Thorbjorn Olesen and Soren Kjeldsen each have one hand on Denmark's first World Cup of Golf trophy, but to create history they must see off America, which has won more than any other.
Denmark's dynamic duo will start the final round at Kingston Heath in Melbourne with a four-shot lead after Olesen and the more experienced Kjeldsen continued their rise with a two-under-par 70 in foursomes on Saturday.
To seal the most significant victory in Danish golfing history, the pair now at 14-under must outplay much higher-ranked opponents in the last group -- Rickie Fowler (12) and Jimmy Walker (20) of the United States.
The format switches back to the more scoring-friendly four ball play on Sunday.
Fowler and Walker kept in touch with the underdogs by negotiating an equal-best three-under-par 69 to go 10-under overall, thanks to clutch putting from Walker.
Leading by three at the start of play, Denmark appeared to be coasting as they opened a six-shot lead after four birdies and just one bogey through the first 10 holes.
But it looked like the tide could turn when Olesen lost his drive on the par four 11th.
Denmark were forced to drop a ball in deep rough near an out of bounds fence, despite Olesen disputing the official's ruling regarding placement.
It took a brilliant recovery shot and then a pressure putt from Kjeldsen to limit the damage to just a bogey and maintain his team's advantage.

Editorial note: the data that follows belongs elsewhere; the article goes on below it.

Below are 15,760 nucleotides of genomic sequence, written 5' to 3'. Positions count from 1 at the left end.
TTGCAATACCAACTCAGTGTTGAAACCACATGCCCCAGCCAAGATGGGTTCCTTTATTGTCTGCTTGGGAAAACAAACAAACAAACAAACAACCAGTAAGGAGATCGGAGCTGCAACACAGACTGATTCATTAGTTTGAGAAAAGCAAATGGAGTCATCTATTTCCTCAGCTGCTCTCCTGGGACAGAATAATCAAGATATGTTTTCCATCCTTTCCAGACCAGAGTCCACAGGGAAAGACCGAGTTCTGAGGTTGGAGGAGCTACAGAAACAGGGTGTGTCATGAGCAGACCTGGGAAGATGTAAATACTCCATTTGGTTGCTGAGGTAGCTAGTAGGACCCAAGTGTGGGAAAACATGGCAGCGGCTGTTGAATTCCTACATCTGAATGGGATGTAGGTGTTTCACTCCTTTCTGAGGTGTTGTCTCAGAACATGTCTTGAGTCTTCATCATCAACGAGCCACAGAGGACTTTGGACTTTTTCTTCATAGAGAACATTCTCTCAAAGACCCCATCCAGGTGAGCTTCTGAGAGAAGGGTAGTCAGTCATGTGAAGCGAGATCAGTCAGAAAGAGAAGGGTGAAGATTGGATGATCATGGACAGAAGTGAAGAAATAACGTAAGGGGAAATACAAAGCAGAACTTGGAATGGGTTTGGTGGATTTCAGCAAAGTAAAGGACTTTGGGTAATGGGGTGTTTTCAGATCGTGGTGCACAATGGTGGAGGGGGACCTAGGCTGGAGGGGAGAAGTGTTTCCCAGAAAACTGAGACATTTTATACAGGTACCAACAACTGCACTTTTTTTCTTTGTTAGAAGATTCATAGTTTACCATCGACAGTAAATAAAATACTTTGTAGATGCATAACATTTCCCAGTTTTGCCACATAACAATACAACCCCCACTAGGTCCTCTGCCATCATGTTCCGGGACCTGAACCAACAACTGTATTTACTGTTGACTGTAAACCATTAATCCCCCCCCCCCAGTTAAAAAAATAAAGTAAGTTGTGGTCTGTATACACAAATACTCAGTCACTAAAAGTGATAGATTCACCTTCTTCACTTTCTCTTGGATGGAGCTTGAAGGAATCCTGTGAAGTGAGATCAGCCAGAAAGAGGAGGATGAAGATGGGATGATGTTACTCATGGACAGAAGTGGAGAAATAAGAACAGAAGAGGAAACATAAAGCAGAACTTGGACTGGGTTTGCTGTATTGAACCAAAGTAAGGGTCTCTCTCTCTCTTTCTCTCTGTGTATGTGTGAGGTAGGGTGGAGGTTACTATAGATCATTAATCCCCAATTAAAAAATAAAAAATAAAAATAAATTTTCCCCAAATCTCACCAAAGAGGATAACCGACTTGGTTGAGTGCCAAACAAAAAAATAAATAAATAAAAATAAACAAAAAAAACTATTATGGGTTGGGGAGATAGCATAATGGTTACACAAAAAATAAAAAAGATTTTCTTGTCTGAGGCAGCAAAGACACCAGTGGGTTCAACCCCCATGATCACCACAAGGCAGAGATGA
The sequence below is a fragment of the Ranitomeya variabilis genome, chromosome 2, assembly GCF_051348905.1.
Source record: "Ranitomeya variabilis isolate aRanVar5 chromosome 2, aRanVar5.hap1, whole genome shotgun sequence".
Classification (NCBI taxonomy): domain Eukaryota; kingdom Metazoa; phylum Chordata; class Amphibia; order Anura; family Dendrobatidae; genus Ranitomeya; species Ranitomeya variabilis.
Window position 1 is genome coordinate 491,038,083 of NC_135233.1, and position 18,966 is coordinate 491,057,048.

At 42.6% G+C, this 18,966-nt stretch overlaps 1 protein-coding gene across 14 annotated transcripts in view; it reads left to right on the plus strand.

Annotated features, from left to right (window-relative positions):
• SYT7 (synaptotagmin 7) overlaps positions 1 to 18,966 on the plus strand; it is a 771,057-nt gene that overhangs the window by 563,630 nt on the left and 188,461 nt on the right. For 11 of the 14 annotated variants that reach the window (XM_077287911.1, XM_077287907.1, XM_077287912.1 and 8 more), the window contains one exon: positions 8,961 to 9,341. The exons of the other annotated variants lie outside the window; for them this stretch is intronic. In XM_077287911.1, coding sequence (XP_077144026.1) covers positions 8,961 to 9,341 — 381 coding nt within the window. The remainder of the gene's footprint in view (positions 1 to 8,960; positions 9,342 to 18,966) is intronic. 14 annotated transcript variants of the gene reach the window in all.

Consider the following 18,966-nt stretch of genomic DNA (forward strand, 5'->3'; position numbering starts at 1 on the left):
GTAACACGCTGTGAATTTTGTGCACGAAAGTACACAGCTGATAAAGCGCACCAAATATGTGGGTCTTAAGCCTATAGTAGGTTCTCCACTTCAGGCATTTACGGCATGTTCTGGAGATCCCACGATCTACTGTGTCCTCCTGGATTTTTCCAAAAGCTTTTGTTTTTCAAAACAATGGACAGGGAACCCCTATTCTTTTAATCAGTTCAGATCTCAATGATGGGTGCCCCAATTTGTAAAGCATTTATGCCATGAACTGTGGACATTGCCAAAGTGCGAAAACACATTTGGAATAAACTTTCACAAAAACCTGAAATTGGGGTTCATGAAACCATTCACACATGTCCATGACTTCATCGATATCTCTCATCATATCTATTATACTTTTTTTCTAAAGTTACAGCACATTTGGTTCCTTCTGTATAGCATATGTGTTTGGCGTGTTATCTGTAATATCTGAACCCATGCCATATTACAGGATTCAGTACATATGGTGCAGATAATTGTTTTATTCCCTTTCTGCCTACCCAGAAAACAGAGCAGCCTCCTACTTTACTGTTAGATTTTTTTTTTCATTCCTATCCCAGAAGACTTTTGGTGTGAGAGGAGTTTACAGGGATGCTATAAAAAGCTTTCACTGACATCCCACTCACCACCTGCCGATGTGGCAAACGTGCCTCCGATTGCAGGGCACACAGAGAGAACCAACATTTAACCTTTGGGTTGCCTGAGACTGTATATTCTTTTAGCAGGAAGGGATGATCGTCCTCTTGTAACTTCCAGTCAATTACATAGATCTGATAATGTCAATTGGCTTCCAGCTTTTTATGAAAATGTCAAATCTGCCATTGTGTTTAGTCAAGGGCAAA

The closest Denmark has come to winning the World Cup was back in 2001 when Thomas Bjorn and Soren Hansen finished equal second to South Africa.
China's pursuit of their first World Cup victory has been the other major story of the week, but it seemed a distant prospect after a double bogey and a bogey on the first two holes on Saturday.
However Ashun Wu and Li Haotong stayed positive to endure a rollercoaster even-par round that kept them at nine-under overall, probably close enough to pull off what would be an incredible triumph.
Hideki Matsuyama and Ryo Ishikawa posted a 71 for Japan, while Victor Dubuisson and Romain Langasque carded a 72 for France to sit equal fourth at seven-under with Spanish duo Rafa Cabrera Bello and Jon Rahm, who scored a 73.
England, meanwhile, will be kicking themselves after a nightmare back nine culminated in a five-over par 77.
That score included four bogeys and a double bogey, adding up to a birthday Chris Wood would rather forget as he and Andy Sullivan dropped from equal fourth overnight to tied 17th.
Saturday's third round all but finished the title defence of the home nation Australia, represented by Adam Scott and Marc Leishman. They will start the final round 10 shots off the pace.